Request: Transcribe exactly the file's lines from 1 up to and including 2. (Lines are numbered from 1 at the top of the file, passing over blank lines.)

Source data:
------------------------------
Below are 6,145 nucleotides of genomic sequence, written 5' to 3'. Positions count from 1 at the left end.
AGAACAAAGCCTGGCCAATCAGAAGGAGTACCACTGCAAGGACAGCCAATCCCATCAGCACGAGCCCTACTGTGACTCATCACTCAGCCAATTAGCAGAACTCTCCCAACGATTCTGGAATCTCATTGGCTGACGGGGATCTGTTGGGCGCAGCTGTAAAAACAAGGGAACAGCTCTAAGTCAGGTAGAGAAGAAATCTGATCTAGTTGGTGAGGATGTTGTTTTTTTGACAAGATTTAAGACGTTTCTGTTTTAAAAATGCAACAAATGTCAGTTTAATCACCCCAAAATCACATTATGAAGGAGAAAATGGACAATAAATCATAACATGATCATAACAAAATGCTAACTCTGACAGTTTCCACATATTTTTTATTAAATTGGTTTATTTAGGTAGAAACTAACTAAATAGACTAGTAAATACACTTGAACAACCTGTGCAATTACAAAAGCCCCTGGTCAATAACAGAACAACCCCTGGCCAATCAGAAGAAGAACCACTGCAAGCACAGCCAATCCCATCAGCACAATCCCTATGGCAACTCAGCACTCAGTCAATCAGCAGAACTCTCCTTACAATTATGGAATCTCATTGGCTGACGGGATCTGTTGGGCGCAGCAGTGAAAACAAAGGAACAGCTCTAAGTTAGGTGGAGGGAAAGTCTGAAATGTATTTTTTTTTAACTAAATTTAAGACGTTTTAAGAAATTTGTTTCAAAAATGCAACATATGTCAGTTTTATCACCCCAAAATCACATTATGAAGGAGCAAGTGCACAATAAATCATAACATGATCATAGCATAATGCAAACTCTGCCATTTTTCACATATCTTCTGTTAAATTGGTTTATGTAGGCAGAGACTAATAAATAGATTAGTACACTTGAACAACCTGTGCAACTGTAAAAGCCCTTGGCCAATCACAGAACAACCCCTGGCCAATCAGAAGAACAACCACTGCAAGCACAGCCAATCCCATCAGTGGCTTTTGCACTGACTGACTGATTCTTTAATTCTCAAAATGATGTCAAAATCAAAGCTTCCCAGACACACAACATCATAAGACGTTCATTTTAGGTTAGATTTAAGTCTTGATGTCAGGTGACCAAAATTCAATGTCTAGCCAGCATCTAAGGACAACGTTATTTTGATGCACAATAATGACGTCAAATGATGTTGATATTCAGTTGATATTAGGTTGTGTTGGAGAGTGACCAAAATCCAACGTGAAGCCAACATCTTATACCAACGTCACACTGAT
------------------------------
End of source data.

Below are 6,145 nucleotides of genomic sequence, written 5' to 3'. Positions count from 1 at the left end.
AGAACAAAGCCTGGCCAATCAGAAGGAGTACCACTGCAAGGACAGCCAATCCCATCAGCACGAGCCCTACTGTGACTCATCACTCAGCCAATTAGCAGAACTCTCCCAACGATTCTGGAATCTCATTGGCTGACGGGGATCTGTTGGGCGCAGCTGTAAAAACAAGGGAACAGCTCTAAGTCAGGTAGAGAAGAAATCTGATCTAGTTGGTGAGGATGTTGTTTTTTTGACAAGATTTAAGACGTTTCTGTTTTAAAAATGCAACAAATGTCAGTTTAATCACCCCAAAATCACATTATGAAGGAGAAAATGGACAATAAATCATAACATGATCATAACAAAATGCTAACTCTGACAGTTTCCACATATTTTTTATTAAATTGGTTTATTTAGGTAGAAACTAACTAAATAGACTAGTAAATACACTTGAACAACCTGTGCAATTACAAAAGCCCCTGGTCAATAACAGAACAACCCCTGGCCAATCAGAAGAAGAACCACTGCAAGCACAGCCAATCCCATCAGCACAATCCCTATGGCAACTCAGCACTCAGTCAATCAGCAGAACTCTCCTTACAATTATGGAATCTCATTGGCTGACGGGATCTGTTGGGCGCAGCAGTGAAAACAAAGGAACAGCTCTAAGTTAGGTGGAGGGAAAGTCTGAAATGTATTTTTTTTTAACTAAATTTAAGACGTTTTAAGAAATTTGTTTCAAAAATGCAACATATGTCAGTTTTATCACCCCAAAATCACATTATGAAGGAGCAAGTGCACAATAAATCATAACATGATCATAGCATAATGCAAACTCTGCCATTTTTCACATATCTTCTGTTAAATTGGTTTATGTAGGCAGAGACTAATAAATAGATTAGTACACTTGAACAACCTGTGCAACTGTAAAAGCCCTTGGCCAATCACAGAACAACCCCTGGCCAATCAGAAGAACAACCACTGCAAGCACAGCCAATCCCATCAGTGGCTTTTGCACTGACTGACTGATTCTTTAATTCTCAAAATGATGTCAAAATCAAAGCTTCCCAGACACACAACATCATAAGACGTTCATTTTAGGTTAGATTTAAGTCTTGATGTCAGGTGACCAAAATTCAATGTCTAGCCAGCATCTAAGGACAACGTTATTTTGATGCACAATAATGACGTCAAATGATGTTGATATTCAGTTGATATTAGGTTGTGTTGGAGAGTGACCAAAATCCAACGTGAAGCCAACATCTTATACCAACGTCACACTGAT